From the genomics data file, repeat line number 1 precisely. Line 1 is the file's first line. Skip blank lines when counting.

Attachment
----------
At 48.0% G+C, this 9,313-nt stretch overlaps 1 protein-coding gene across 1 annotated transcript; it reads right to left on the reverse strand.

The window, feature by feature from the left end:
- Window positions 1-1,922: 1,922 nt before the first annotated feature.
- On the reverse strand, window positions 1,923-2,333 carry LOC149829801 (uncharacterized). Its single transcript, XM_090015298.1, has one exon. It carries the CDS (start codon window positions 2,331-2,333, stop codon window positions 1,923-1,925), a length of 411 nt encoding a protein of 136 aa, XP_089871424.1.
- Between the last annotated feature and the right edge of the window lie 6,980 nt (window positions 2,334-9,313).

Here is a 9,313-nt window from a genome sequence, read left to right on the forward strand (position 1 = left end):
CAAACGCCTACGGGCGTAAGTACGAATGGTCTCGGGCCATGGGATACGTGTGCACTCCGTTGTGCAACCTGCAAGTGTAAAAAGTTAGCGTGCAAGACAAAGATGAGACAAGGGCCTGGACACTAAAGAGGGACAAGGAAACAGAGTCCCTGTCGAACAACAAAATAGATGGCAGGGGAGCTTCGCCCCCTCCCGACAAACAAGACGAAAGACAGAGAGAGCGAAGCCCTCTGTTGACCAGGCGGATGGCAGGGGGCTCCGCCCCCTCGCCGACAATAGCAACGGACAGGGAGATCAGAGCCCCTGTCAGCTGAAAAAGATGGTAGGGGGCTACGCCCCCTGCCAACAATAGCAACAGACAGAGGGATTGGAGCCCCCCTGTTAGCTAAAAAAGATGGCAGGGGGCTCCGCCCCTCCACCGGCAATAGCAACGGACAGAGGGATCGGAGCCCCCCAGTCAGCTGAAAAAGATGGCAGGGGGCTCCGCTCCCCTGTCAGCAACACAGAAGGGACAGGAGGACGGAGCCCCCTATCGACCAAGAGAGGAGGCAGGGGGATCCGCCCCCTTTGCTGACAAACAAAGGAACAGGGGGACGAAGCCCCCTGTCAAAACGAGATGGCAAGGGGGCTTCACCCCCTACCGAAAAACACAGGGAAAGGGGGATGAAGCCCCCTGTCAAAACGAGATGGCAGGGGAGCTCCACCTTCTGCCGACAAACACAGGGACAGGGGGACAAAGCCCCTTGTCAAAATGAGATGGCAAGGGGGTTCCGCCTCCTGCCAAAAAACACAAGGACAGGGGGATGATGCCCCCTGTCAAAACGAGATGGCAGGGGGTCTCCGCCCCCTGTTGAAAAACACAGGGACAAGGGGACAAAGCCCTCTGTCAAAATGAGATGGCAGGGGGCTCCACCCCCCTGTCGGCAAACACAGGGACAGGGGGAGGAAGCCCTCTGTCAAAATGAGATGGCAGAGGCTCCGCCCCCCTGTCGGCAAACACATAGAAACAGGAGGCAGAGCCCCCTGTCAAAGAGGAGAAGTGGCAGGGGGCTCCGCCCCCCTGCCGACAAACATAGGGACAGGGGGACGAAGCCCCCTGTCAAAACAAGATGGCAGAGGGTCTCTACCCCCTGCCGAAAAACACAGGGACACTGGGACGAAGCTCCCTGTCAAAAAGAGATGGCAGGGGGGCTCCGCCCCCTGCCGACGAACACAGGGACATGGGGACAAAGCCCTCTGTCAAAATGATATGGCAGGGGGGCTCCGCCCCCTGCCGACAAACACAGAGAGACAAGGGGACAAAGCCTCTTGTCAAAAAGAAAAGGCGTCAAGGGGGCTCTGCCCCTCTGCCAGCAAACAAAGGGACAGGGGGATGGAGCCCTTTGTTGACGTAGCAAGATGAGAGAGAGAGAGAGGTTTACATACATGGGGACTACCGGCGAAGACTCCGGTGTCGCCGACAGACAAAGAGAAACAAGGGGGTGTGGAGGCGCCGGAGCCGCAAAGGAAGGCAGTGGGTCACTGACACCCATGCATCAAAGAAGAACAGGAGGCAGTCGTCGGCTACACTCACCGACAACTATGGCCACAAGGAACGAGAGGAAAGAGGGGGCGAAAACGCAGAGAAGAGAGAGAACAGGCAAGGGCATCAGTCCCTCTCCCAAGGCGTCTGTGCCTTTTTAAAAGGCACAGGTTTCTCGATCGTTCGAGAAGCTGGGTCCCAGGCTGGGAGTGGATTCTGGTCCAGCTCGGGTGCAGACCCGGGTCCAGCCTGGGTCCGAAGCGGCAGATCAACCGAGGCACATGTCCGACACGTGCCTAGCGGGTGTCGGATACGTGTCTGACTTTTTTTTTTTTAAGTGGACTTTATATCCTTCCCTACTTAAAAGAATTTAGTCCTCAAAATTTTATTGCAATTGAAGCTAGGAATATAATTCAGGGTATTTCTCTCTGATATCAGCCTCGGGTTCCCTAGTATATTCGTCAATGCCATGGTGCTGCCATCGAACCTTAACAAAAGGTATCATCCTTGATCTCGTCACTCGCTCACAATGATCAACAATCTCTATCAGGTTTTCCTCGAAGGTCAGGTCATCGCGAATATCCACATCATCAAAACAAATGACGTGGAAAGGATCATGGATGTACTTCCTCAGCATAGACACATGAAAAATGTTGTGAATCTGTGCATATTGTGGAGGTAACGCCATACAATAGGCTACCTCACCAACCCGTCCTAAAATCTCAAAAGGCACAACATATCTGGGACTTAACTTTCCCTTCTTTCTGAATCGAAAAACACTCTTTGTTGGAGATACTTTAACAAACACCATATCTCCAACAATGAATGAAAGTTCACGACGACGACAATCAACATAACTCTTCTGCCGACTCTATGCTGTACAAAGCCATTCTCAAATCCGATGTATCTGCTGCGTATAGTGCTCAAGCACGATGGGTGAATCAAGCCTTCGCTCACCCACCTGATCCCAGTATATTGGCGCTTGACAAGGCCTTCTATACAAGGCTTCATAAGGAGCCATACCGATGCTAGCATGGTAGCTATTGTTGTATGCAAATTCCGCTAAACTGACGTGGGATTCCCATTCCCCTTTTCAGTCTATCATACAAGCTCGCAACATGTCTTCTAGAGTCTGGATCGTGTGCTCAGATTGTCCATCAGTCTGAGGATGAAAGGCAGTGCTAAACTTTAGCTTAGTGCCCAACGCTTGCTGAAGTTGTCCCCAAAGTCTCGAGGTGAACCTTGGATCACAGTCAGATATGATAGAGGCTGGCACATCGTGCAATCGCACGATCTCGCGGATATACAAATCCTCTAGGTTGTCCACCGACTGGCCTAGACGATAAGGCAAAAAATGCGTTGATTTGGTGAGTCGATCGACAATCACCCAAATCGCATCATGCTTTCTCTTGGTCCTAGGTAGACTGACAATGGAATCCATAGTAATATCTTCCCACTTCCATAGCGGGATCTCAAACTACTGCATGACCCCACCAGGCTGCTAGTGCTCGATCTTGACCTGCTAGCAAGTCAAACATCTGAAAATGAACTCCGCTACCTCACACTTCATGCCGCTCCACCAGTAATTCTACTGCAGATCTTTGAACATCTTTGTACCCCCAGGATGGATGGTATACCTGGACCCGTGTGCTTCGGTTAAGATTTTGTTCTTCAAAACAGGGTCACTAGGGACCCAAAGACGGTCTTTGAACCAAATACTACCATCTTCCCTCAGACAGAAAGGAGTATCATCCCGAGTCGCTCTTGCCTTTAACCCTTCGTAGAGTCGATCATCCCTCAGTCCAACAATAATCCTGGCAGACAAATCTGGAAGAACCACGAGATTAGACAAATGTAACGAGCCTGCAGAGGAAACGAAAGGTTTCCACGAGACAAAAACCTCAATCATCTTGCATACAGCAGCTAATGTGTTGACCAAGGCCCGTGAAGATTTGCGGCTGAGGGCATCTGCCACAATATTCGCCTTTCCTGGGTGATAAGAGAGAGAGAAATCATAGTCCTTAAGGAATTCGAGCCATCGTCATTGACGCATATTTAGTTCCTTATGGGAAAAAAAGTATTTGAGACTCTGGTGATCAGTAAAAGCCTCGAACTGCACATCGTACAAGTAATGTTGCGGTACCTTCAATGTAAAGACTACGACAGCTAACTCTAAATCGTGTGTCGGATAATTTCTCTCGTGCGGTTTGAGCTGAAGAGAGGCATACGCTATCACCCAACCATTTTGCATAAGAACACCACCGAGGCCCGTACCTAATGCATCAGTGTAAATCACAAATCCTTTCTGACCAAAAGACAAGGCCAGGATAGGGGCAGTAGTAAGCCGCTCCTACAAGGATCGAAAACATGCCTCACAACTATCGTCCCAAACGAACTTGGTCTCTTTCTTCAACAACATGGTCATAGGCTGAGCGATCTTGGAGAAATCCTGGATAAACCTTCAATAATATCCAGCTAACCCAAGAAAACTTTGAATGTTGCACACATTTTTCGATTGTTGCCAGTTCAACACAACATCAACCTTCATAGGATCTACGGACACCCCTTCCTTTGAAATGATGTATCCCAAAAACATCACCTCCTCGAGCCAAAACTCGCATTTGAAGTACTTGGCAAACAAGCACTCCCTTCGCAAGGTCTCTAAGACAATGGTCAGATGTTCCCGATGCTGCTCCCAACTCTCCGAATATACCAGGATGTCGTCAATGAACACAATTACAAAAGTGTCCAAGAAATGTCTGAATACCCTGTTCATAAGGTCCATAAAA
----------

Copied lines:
At 48.0% G+C, this 9,313-nt stretch overlaps 1 protein-coding gene across 1 annotated transcript; it reads right to left on the reverse strand.